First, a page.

Opioid regulation of reward in healthy humans

We hypothesised - and found - that stimulating µ-opioid receptors in healthy humans would enhance, whereas blocking these receptors would reduce, approach to high-value rewards.
We hypothesised – and found – that stimulating µ-opioid receptors in healthy humans would enhance, whereas blocking these receptors would reduce, approach to high-value rewards.

In our first opioid psychopharmacology study, we gave healthy young men pills containing 10 mg morphine to stimulate the µ-opioid receptor; 50 mg naltrexone to block µ- and kappa opioid receptors, and placebo (cherry flavoured breath mints) on three separate days.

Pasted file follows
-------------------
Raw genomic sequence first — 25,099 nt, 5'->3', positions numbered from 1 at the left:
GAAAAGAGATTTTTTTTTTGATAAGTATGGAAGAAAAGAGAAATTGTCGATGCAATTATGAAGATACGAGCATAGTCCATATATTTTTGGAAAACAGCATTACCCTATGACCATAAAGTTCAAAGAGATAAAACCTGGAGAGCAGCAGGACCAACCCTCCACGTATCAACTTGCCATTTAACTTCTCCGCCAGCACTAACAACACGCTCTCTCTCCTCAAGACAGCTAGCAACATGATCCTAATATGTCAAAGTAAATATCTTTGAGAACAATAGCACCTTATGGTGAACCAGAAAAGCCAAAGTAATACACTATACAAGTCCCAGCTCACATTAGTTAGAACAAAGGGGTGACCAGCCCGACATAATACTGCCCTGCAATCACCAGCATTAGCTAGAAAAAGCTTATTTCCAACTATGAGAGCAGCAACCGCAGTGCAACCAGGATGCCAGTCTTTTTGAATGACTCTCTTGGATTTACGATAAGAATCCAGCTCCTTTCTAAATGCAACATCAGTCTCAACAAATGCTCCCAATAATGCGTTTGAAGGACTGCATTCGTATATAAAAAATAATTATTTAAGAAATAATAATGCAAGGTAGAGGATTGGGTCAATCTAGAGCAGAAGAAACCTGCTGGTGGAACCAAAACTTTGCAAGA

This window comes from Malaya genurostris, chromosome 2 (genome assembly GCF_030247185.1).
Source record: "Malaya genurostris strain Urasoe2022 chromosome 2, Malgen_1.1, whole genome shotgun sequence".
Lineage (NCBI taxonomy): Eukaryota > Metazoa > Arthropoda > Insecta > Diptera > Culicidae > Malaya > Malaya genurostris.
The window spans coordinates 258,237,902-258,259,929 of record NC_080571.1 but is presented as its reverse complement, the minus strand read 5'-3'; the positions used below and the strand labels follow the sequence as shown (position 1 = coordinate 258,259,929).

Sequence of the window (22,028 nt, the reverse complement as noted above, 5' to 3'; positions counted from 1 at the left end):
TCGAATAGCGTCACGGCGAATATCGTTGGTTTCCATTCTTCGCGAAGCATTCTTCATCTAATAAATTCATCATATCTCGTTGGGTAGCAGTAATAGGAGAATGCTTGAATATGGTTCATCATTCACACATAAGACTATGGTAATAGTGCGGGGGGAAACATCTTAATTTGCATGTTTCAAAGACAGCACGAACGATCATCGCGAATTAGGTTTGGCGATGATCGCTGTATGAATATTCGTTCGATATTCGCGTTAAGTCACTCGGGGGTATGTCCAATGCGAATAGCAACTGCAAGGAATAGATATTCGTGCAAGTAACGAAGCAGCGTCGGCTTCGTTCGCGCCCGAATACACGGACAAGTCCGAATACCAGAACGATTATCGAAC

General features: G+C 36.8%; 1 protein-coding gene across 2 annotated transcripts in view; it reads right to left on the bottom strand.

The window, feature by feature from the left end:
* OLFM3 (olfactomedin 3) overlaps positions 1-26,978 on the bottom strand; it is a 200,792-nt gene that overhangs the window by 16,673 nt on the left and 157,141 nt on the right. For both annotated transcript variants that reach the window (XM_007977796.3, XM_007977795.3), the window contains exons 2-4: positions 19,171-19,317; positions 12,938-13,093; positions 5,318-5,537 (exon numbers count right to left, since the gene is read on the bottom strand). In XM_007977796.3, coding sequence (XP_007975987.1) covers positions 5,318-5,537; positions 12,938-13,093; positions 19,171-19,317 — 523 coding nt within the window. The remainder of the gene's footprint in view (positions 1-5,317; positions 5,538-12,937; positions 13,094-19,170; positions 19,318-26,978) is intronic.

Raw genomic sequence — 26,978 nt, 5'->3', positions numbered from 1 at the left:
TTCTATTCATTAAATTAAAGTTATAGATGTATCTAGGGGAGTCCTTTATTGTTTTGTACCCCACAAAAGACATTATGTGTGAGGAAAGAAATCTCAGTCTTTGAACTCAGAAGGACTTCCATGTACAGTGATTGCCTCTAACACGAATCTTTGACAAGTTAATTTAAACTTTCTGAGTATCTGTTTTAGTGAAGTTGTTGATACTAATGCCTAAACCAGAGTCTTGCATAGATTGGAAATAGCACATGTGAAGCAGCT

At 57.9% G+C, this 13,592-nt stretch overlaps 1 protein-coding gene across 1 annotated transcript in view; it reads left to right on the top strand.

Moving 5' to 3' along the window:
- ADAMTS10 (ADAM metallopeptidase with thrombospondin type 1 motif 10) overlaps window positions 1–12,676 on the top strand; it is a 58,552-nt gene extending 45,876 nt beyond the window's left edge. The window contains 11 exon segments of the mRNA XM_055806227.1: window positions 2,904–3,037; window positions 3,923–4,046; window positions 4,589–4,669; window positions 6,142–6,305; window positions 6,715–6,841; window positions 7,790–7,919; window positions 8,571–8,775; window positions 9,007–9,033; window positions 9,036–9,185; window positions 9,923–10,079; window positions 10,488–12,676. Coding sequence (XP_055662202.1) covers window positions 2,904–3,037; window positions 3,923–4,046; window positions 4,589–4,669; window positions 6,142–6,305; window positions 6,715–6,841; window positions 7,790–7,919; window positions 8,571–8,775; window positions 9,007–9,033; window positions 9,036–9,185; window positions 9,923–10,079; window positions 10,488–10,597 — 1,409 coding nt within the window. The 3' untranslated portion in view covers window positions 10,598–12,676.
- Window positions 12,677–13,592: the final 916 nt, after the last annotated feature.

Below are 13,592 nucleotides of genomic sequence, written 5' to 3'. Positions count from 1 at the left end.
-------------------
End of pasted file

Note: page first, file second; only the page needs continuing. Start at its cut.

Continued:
As described more fully in the ensuing manuscripts, the data was consistent with the hypothesis that in the healthy human brain, endogenous opioids modulate the reward value and approach motivation of:

  • Beautiful faces (pdf)
  • Calorie-rich foods (pdf)
  • Winning money (pdf)
  • Social exploration of faces (pdf)
  • But not caress-like touch (preprint)
This is the core team who developed the paradigm, did the recruitment and conducted all the 3 x 3-hour (ok, sometimes 4-hour) testing sessions for each participants. From left: Hedda Maurud, Marie Eikemo, Guro Løseth, Olga Chelnokova, Jeppe Riegels, Siri Leknes